Given the relatively short holding time of the charges accumulated in the buckets before fusion, on the order of 30 min to 1 hr 30 min. the temperature drop, and therefore the energy loss, is reduced to a minimum. In addition, the charges are thus protected from again taking up any moisture from the ambient air. The added slag is advantageously put into an empty bucket where it is preheated by contact with the agglomerates of the charge which then covers it. It later assures, from the onset of fusion, the viscosity required for the slag. This cold added slag likewise helps to cool the bottom 8 of the bucket 4 after charging the furnace 7. The bucket 4, with its filled-out charge, is then transported to a position above the furnace 7 after each pouring operation to renew the charge while another bucket is being filled in its turn. The charge is emptied into the furnace 7 by opening of the dumping bottom 8 of the bucket 4, as indicated in the FIGURE.
The fusion furnace 7, being an induction furnace, preferably a low-frequency one and of at least 50 ton capacity, the agitation of the bath will result in rapid fusion of the charge, itself having retained part of its heat of formation.
The rapid melting of the charge is due to the intense washing of the agglomerates by the liquid metal. Because it is denser than the slag, the agglomerates pass through it to the surface of the bath. Their arrival at the level of the bath and their dissolution by it is accelerated by the intense vibrations produced by the induction fusion. Thus, in contrast to conventional induction fusion, where a solid charge is melted as a whole and where the inductive mixing does not occur until the end of fusion when the entire charge is liquid, here melting is effected by surface contact with an existing liquid charge which is mixed spontaneously. This fusion by mixing and "washing" does not require a metal bath a high temperature and thus saves the crucible linings.
At the end of fusion, the gangue floating on relatively cool slag which is therefore rather viscous, is readily removed. One can use, for this purpose, buckets 27 with opening bottoms, the buckets being placed, at the completion of fusion, over the furnace 7 in place of the charging buckets 4. They are lowered with their bottoms open to the surface of the bath, the edges of the jaws of the bottom effectively embracing the entire surface of the bath. In closing, the jaws trap the slag inside the bucket 27 which then empties the same into a dump car 28.
With the bath being thus skimmed, one then proceeds with the pour into a ladle 29 after an adjustment in temperature.
For production of ordinary steels for which no metallurgic operation is performed, a continuous casting 30 is fed directly from the ladle 29.
For the production of finer steels of higher quality, or alloy steels, the metallurgy could be carried out in the ladle 29 and the metal then reheated and placed in a medium-frequency induction furnace of suitable capacity before utilization.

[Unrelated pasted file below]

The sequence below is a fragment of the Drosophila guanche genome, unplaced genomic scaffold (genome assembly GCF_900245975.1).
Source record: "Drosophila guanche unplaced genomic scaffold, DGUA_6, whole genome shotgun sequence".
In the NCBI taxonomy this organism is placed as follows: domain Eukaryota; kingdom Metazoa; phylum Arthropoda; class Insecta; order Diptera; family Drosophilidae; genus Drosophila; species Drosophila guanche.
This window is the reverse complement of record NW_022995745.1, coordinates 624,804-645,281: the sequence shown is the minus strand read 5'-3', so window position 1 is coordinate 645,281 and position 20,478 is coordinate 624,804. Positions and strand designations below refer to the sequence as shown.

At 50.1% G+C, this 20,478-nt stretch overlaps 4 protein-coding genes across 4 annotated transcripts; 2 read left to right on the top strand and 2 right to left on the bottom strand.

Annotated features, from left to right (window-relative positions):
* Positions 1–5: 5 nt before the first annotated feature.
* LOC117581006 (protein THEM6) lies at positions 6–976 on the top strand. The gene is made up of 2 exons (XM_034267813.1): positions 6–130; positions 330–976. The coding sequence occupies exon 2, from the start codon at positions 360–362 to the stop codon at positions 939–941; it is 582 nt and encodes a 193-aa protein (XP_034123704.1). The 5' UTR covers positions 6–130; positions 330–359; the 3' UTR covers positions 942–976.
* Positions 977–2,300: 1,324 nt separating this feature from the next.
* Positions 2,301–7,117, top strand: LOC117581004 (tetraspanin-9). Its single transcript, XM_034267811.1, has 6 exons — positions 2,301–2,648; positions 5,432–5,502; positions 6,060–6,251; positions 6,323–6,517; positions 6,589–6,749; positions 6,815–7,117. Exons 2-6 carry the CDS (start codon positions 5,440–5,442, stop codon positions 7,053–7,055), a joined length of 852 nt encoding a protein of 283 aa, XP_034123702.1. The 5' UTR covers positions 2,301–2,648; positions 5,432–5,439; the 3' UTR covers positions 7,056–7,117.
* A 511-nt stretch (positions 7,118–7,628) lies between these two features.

By way of example, one could use as the fusion furnace of the invention a low-frequency induction furnace of 100 t capacity fed by a 35 MVA transformer developing 33,000 KW in the winding at 50 Hz, capable of maximum output of 34.7 t per hour, working with alternate charges and pours of 20 t. To keep down the investment, the charging could be done with 5 t bottom-opening buckets, possibly automated. One could then introduce four successive 5 t charges and make one pour into a 20 t ladle. The 20 t of metal could be sent directly into the manifold of a continuous casting or subjected to metallurgic procedures before use. Such a furnace would have the following characteristics: inside diameter of crucible 2.200 m -- height of bath 3.70 m -- the compensation supply would be one of 270,000 KVAr at 3000 volts and the floating supply 19,250 KVar.
Immediately after each pour, a new bucket 4 brings in a new charge of 20.5 to 25 tons of hot pre-reduced agglomerates. The rhythm of fusion and charging can readily be adapted to the sequence of a continuous-casting process. The metal poured at regular intervals represents each time 1/4 to 1/8 of the total liquid metal in the furnace. A 50 t furnace, considered to be the minimum size, would thus produce a pour of 10 tons every 20 minutes. The remaining quantity, constantly agitated by inductive mixing, is used as the means for melting the new charge.
The refining of the steel, the addition of carbon and alloying ferro-elements for arriving at the desired composition, may be done in the ladle 29 by a conventional technique. This ladle may then serve to feed the continuous casting 30 or an ingot mold.
Thus, the method of the invention permits fabrication of steel by way of direct reduction with reduced means and energy consumption, bringing to these techniques, by the induction fusion, the precision and smoothness of operation which they lack.
Obviously, many modifications and variations of the present invention are possible in light of the above teachings. It is therefore to be understood that within the scope of the appended claims, the invention may be practiced otherwise than as specifically described herein.